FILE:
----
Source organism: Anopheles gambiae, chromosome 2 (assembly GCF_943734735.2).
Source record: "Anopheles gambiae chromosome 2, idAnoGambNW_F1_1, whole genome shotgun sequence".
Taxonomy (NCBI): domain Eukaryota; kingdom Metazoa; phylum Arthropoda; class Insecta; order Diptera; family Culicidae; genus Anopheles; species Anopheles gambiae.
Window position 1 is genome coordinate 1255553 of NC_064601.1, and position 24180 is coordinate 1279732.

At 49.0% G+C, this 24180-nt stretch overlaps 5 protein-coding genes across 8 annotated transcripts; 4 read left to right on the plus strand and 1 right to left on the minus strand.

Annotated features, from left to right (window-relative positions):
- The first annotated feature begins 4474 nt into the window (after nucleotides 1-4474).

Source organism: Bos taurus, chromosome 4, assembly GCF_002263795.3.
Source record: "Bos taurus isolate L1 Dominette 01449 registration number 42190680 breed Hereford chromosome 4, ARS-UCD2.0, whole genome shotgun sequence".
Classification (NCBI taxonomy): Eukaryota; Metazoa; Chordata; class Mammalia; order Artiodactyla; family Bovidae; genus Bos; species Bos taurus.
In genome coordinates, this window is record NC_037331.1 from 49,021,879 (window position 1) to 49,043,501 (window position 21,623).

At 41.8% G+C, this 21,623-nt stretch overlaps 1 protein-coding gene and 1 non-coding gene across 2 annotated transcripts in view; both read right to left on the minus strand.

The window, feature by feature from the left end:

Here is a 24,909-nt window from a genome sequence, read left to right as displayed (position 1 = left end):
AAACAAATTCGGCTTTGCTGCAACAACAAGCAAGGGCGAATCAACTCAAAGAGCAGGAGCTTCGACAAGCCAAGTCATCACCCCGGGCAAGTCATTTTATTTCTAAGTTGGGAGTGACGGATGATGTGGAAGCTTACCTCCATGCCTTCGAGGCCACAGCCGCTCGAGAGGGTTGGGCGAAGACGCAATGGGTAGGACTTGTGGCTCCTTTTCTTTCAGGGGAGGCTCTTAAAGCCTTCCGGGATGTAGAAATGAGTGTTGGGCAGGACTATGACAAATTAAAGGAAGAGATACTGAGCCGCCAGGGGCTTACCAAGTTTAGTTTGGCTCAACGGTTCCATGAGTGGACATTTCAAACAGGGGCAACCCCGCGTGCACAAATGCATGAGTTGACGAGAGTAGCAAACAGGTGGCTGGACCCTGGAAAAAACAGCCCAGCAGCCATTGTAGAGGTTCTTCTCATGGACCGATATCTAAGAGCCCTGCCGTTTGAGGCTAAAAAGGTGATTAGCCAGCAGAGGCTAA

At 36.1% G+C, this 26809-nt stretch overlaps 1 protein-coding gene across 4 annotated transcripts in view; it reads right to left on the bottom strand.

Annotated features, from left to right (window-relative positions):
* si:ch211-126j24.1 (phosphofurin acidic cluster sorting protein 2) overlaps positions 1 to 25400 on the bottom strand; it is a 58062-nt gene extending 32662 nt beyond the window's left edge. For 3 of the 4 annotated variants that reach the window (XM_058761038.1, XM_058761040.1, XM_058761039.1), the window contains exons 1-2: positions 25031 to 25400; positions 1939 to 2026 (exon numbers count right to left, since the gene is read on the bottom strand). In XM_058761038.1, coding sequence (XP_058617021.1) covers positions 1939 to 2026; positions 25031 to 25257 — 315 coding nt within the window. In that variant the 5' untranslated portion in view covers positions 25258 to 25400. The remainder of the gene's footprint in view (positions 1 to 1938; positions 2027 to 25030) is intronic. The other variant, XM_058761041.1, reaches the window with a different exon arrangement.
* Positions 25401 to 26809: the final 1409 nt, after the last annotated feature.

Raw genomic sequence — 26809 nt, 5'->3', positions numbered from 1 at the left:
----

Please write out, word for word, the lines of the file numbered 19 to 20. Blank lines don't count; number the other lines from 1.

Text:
* Positions 25401 to 26809: the final 1409 nt, after the last annotated feature.

Raw genomic sequence — 26809 nt, 5'->3', positions numbered from 1 at the left: